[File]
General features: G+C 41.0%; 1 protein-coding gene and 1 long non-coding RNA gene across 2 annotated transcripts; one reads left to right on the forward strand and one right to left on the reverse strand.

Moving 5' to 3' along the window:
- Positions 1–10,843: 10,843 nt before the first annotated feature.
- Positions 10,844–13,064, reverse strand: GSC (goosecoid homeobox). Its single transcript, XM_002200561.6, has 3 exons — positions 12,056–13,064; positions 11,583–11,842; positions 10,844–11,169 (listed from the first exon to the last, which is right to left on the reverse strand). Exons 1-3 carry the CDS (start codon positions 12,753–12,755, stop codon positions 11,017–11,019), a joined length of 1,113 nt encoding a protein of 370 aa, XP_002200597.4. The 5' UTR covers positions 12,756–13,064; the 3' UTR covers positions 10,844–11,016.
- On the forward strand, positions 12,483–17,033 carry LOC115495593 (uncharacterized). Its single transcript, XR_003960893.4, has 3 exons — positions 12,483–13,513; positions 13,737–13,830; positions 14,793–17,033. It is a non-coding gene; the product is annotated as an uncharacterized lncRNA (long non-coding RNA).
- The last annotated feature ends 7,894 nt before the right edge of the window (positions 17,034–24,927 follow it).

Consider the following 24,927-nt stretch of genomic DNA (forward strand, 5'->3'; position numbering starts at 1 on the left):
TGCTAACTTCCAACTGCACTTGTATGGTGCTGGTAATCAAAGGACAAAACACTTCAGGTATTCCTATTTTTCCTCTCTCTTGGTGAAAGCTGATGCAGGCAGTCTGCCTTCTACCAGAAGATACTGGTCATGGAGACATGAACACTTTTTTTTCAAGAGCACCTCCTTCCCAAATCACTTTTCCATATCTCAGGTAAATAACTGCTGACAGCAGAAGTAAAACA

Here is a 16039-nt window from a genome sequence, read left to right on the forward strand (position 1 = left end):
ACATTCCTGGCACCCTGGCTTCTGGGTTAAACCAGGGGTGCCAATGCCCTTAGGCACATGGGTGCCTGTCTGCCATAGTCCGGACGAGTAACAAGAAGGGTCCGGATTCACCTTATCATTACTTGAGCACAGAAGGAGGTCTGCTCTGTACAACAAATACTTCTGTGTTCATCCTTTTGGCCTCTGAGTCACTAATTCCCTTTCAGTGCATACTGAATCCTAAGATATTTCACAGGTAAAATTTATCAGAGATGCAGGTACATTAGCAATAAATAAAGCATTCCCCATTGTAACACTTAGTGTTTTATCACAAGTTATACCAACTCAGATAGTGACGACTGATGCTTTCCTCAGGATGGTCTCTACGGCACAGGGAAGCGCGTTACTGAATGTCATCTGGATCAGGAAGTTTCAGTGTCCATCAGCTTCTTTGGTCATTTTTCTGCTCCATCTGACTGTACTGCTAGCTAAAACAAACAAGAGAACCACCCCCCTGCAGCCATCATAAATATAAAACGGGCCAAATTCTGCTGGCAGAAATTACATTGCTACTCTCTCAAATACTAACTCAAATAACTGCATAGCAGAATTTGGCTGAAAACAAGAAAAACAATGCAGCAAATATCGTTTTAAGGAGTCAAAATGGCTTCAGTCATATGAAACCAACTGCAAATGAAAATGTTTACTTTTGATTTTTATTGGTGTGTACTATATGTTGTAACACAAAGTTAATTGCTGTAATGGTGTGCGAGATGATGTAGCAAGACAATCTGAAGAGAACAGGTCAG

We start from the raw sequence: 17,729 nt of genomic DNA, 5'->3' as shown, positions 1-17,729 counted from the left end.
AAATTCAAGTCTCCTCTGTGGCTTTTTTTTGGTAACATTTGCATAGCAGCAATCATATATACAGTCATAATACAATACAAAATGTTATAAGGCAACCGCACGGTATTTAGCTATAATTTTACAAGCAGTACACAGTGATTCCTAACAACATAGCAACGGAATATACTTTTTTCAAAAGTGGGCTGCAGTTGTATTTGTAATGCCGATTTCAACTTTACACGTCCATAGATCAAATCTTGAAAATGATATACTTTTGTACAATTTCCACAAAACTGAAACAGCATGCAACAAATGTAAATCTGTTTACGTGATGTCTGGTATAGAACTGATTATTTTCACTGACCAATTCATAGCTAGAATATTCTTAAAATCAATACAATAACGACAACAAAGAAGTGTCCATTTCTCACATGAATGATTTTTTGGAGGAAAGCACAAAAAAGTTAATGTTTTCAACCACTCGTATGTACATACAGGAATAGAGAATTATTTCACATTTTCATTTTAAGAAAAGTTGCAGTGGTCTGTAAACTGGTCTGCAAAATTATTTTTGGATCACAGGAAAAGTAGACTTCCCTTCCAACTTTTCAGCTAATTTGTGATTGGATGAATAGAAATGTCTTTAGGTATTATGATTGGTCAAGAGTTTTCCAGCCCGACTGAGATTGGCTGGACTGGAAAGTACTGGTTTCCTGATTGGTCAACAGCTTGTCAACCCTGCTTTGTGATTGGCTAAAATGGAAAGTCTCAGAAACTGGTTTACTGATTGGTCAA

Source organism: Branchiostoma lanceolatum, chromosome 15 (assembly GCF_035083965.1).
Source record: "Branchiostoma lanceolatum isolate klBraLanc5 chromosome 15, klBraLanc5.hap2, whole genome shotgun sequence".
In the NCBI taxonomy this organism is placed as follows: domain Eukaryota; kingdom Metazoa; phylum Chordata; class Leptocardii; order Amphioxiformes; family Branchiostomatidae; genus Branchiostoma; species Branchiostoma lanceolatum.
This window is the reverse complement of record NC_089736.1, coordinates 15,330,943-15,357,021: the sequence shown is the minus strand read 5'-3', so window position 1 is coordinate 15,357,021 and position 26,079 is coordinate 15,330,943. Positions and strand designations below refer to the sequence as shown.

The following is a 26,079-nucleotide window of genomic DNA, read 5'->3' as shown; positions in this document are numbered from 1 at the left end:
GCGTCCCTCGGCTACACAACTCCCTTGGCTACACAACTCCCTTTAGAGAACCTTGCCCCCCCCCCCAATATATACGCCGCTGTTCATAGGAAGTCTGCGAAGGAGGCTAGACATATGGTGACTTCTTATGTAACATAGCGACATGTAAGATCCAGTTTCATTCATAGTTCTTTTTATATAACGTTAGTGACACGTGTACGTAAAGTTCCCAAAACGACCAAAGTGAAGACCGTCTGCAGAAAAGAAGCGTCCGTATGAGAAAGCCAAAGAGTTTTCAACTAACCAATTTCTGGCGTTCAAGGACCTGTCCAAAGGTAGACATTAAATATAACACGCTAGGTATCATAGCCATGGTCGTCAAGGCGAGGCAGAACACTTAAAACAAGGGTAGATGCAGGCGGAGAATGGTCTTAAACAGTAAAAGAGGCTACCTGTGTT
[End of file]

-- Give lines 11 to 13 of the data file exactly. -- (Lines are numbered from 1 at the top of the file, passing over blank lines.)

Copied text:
We start from the raw sequence: 17,729 nt of genomic DNA, 5'->3' as shown, positions 1-17,729 counted from the left end.
AAATTCAAGTCTCCTCTGTGGCTTTTTTTTGGTAACATTTGCATAGCAGCAATCATATATACAGTCATAATACAATACAAAATGTTATAAGGCAACCGCACGGTATTTAGCTATAATTTTACAAGCAGTACACAGTGATTCCTAACAACATAGCAACGGAATATACTTTTTTCAAAAGTGGGCTGCAGTTGTATTTGTAATGCCGATTTCAACTTTACACGTCCATAGATCAAATCTTGAAAATGATATACTTTTGTACAATTTCCACAAAACTGAAACAGCATGCAACAAATGTAAATCTGTTTACGTGATGTCTGGTATAGAACTGATTATTTTCACTGACCAATTCATAGCTAGAATATTCTTAAAATCAATACAATAACGACAACAAAGAAGTGTCCATTTCTCACATGAATGATTTTTTGGAGGAAAGCACAAAAAAGTTAATGTTTTCAACCACTCGTATGTACATACAGGAATAGAGAATTATTTCACATTTTCATTTTAAGAAAAGTTGCAGTGGTCTGTAAACTGGTCTGCAAAATTATTTTTGGATCACAGGAAAAGTAGACTTCCCTTCCAACTTTTCAGCTAATTTGTGATTGGATGAATAGAAATGTCTTTAGGTATTATGATTGGTCAAGAGTTTTCCAGCCCGACTGAGATTGGCTGGACTGGAAAGTACTGGTTTCCTGATTGGTCAACAGCTTGTCAACCCTGCTTTGTGATTGGCTAAAATGGAAAGTCTCAGAAACTGGTTTACTGATTGGTCAA

Source organism: Branchiostoma lanceolatum, chromosome 15 (assembly GCF_035083965.1).